Dang Thi Ha receives a bag of rice from Daughters of Mary of the Immaculate Conception nuns at May Tai Church on Dec. 18. (Photo: UCA News)
Dang Thi Xuan gets up at 4am and cycles several kilometers to buy fruits and then carries them back to Phong Chuong market to sell for a living.
Xuan, who has a tanned face and wears ragged clothes, displays mangoes, bananas, oranges, star apples and guavas on the ground and invites people to buy the produce in the cold weather.
“Lovers of the Holy Cross sisters generously offer me 4 million dong (US$174) to do this business and I earn 50,000 dong ($2.17) a day to support my children,” the mother of three said.
The 49-year-old single mother, whose husband died in 2015, said storms and floods in October and November washed away her 50 chickens, eight pigs and tonne of rice and damaged her three-hectare farm. Floods killed four people and destroyed 53 houses in Phong Chuong commune in Phong Dien district of Thua Thien Hue province.
“We have nothing left. Our daily food is rice, instant noodles and fish sauce given by benefactors,” she said.
Her eldest daughter, a 12th grader, has had to drop out of school and work at the market to support the family.
She said many people have to sell their furniture or borrow money from lenders with high rates of interest to prepare for the next crop in January.
The Agriculture and Rural Development Ministry reported central provinces suffered severe floods caused by heavy rains and typhoons in October and November, killing 249 people, leaving 57 others missing and damaging 241,500 houses. The natural disasters wiped out 24,000 hectares of crops and fish farms and killed 3.2 million cattle and poultry. Economic loss has been put at 30 trillion dong ($1.3 billion).
Truong Thi May, who is thin and pale, transports people across a river in her small boat to put food on the table in the aftermath of the floods which damaged her shrimp farm in Quang Dien district.
May, 36, said she also collects one kilogram of snails from the river for her four-member family’s daily food or sells them for 15,000 dong to buy rice. They live on donations of instant noodles.
The mother of two said she sold their television set and wardrobe for 1 million dong ($43) to buy medicine for her heart disease. Her husband suffers from epilepsy and is jobless.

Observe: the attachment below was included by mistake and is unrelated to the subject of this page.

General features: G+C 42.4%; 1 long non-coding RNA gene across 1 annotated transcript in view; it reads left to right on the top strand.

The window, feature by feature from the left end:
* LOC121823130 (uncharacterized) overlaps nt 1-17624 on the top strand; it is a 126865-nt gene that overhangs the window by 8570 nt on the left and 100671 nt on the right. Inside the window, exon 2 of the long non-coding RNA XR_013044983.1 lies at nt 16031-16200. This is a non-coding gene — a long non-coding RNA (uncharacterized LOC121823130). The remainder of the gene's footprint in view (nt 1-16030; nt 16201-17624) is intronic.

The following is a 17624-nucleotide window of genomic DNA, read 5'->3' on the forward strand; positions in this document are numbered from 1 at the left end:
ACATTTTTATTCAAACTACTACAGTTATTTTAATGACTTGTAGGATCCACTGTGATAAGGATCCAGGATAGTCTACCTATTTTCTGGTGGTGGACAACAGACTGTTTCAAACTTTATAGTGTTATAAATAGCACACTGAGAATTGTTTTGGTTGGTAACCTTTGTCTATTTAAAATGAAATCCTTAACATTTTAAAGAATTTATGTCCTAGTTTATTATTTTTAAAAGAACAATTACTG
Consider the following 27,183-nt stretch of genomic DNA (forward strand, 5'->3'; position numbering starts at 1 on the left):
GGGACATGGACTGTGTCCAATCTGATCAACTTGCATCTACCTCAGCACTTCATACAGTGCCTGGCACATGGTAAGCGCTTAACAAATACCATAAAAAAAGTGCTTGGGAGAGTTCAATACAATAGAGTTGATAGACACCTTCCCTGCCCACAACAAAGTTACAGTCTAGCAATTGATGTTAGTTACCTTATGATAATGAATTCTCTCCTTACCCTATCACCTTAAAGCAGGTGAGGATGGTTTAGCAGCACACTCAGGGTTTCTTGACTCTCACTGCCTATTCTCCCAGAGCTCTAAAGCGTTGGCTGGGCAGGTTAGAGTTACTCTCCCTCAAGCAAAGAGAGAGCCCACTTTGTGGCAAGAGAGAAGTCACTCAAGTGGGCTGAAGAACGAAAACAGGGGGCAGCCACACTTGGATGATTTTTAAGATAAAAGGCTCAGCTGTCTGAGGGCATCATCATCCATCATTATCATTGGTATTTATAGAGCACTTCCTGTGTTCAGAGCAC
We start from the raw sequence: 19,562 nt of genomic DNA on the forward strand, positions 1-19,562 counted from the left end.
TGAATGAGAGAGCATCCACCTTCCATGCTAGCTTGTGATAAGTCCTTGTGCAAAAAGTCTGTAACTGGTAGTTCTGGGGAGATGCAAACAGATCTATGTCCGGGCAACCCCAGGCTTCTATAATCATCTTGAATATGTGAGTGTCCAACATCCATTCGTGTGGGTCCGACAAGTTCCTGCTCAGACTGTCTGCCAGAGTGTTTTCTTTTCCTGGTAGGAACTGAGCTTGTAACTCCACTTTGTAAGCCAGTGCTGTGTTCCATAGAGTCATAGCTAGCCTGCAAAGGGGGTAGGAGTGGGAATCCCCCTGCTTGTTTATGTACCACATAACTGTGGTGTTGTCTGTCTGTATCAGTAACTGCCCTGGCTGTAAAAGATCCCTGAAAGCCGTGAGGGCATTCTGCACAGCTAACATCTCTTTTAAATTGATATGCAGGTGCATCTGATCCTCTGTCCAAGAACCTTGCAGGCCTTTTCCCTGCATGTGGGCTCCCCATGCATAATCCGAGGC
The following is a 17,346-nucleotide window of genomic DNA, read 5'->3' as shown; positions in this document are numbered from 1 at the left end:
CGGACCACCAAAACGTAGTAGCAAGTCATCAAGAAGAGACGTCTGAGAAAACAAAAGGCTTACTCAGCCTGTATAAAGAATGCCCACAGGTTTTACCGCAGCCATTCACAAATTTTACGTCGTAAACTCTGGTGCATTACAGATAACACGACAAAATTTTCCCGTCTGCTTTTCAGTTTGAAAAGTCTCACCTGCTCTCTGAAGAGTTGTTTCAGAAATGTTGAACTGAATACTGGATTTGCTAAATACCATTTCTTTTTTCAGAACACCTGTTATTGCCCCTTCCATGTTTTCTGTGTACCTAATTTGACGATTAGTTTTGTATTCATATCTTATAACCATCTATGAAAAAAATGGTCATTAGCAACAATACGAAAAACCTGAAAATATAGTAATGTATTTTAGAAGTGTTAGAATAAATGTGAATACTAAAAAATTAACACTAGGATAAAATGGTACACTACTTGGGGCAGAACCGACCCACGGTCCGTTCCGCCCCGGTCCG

“We are deeply grateful to Catholic sisters who visited and offered us 5 million dong to treat our illnesses and cover school fees,” she said, adding that her children would have to drop out of school without the nuns’ support.
Sister Mary Le Thi Anh Phuong of the Daughters of Our Lady of the Visitation said her congregation has reduced its expenses and canceled Christmas parties for people in need and will use the money to provide basic supplies for flood victims to celebrate Christmas, repair their houses and grow crops. Last year they organized parties for hundreds of disabled people and patients.
Sister Phuong, 45, said nuns also introduced hundreds of local students to benefactors abroad. They need support to maintain their studies since their families lost everything during the floods. Their parents struggle to make ends meet by collecting used items, selling food on streets, carrying goods at markets and catching fish in rivers.
Many people cannot afford to repair their houses and boats damaged by storms and floods, and lack blankets, mosquito nets and clothes in the winter. Children need books and other school items.
The sisters gather children at their convent on Saturdays and teach them English, human values and games. They traditionally offer colorful nativity pageants serving the children.
Maria Phan Thi Lien, 30, said Daughters of Our Lady of the Visitation Association members save 10,000 dong each day for the poor during Advent.
Lien, 60, said on Dec. 21 that 30 members visited and offered 35 million dong as a Christmas gift to Van Kieu villagers in Khe Sanh Parish. The ethnic community was badly affected by the floods.
She said this year the association will not hold a party on Christmas Day as they did in the past.
Sacred Heart Father Joseph Phan Tan Ho, who is in charge of the congregation’s charitable work, said he and a local pro-life group give Christmas gifts — warm clothes, food, school items, toothpaste and brushes — to over 1,000 students at centers run by Catholic and Buddhist nuns. Students get meals, receive gifts and watch cultural performances to celebrate Christmas.
“We try to bring Christmas joy to them as a way to console and encourage them to get through this difficult time because Jesus came to save all people, regardless of their background,” the priest said.
Lucy Bui Thi Ha from Phu Vang district was among 260 farmers who received rice, cooking oil and fish sauce from the Daughters of Mary of the Immaculate Conception nuns at Mau Tai Church on Dec. 18.
“We have no money to decorate our home and have a Christmas party like in the past, but we feel community solidarity and deep sympathy from other people,” said Ha, 55, who sells fruits on streets.
“That is the real spirit of Christmas in this hard year.”